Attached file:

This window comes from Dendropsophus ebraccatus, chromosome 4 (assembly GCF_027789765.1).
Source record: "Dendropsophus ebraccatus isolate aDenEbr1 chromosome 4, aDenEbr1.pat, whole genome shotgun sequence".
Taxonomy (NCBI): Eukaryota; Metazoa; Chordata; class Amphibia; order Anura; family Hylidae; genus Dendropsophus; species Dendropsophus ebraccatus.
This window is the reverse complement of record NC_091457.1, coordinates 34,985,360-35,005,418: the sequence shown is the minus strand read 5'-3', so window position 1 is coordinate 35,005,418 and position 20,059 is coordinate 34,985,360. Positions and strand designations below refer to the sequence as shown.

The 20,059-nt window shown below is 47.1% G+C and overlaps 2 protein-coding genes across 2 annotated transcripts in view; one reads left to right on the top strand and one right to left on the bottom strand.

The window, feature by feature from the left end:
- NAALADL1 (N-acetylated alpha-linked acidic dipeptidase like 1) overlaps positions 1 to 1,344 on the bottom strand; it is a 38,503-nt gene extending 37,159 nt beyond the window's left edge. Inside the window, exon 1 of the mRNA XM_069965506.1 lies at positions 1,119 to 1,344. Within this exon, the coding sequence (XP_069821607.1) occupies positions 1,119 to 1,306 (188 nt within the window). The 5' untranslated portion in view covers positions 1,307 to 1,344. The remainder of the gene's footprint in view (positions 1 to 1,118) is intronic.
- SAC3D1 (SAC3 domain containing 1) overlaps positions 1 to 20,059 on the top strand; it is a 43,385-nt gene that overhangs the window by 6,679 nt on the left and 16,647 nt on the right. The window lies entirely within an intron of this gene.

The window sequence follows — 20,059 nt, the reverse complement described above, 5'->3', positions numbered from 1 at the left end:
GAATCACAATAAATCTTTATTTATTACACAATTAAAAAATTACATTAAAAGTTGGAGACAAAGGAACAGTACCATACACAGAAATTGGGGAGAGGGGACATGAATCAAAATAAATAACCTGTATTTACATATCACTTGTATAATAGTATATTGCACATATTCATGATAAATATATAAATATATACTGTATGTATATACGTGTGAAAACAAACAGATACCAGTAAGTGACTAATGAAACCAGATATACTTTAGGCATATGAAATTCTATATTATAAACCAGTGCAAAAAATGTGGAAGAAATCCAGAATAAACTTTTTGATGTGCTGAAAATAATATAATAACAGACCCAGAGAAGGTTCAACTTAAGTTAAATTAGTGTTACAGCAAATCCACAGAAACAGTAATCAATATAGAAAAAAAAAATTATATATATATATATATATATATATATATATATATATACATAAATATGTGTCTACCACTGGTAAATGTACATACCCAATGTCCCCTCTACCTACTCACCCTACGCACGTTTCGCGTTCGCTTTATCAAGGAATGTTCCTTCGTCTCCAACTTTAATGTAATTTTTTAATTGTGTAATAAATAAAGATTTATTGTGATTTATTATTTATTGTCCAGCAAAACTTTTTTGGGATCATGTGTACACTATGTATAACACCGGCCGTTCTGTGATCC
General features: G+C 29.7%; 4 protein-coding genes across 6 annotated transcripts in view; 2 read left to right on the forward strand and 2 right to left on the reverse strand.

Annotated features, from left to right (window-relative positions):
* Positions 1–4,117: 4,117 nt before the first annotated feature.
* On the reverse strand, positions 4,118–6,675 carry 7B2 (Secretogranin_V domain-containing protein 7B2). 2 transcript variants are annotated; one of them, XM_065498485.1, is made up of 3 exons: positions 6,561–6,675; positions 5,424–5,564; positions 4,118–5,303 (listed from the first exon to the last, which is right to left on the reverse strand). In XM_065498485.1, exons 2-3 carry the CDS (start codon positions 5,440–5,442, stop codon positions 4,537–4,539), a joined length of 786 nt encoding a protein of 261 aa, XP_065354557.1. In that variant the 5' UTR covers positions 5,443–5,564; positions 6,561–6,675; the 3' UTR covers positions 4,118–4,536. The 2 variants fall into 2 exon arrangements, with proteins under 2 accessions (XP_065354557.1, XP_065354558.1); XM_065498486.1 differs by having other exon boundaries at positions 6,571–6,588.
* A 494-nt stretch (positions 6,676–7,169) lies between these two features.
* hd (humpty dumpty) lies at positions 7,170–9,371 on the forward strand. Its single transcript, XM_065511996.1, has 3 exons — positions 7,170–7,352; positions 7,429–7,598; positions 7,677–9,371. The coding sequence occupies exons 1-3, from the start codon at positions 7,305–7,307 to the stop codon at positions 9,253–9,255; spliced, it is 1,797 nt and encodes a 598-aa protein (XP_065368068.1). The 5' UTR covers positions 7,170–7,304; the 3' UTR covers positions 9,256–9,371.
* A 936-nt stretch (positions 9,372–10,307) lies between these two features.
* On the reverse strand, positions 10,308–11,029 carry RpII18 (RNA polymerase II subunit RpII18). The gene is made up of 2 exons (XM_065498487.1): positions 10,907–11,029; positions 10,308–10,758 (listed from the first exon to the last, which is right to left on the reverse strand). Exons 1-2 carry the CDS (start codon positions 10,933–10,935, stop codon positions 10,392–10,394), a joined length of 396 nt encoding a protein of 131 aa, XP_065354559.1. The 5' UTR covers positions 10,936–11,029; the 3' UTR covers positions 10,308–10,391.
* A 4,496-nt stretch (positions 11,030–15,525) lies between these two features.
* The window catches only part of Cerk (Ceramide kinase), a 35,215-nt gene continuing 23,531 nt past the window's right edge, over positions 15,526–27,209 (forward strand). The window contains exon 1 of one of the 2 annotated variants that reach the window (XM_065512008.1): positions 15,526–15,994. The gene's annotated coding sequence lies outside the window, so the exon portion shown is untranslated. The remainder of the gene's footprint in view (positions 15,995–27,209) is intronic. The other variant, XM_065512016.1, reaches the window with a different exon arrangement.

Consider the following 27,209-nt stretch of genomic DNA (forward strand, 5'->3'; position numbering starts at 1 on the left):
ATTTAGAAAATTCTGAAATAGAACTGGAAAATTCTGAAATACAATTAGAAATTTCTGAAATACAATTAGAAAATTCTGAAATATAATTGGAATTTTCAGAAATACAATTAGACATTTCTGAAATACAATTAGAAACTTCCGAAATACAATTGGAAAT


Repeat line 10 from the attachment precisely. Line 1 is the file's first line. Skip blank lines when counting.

GAATCACAATAAATCTTTATTTATTACACAATTAAAAAATTACATTAAAAGTTGGAGACAAAGGAACAGTACCATACACAGAAATTGGGGAGAGGGGACATGAATCAAAATAAATAACCTGTATTTACATATCACTTGTATAATAGTATATTGCACATATTCATGATAAATATATAAATATATACTGTATGTATATACGTGTGAAAACAAACAGATACCAGTAAGTGACTAATGAAACCAGATATACTTTAGGCATATGAAATTCTATATTATAAACCAGTGCAAAAAATGTGGAAGAAATCCAGAATAAACTTTTTGATGTGCTGAAAATAATATAATAACAGACCCAGAGAAGGTTCAACTTAAGTTAAATTAGTGTTACAGCAAATCCACAGAAACAGTAATCAATATAGAAAAAAAAAATTATATATATATATATATATATATATATATATATATATACATAAATATGTGTCTACCACTGGTAAATGTACATACCCAATGTCCCCTCTACCTACTCACCCTACGCACGTTTCGCGTTCGCTTTATCAAGGAATGTTCCTTCGTCTCCAACTTTAATGTAATTTTTTAATTGTGTAATAAATAAAGATTTATTGTGATTTATTATTTATTGTCCAGCAAAACTTTTTTGGGATCATGTGTACACTATGTATAACACCGGCCGTTCTGTGATCC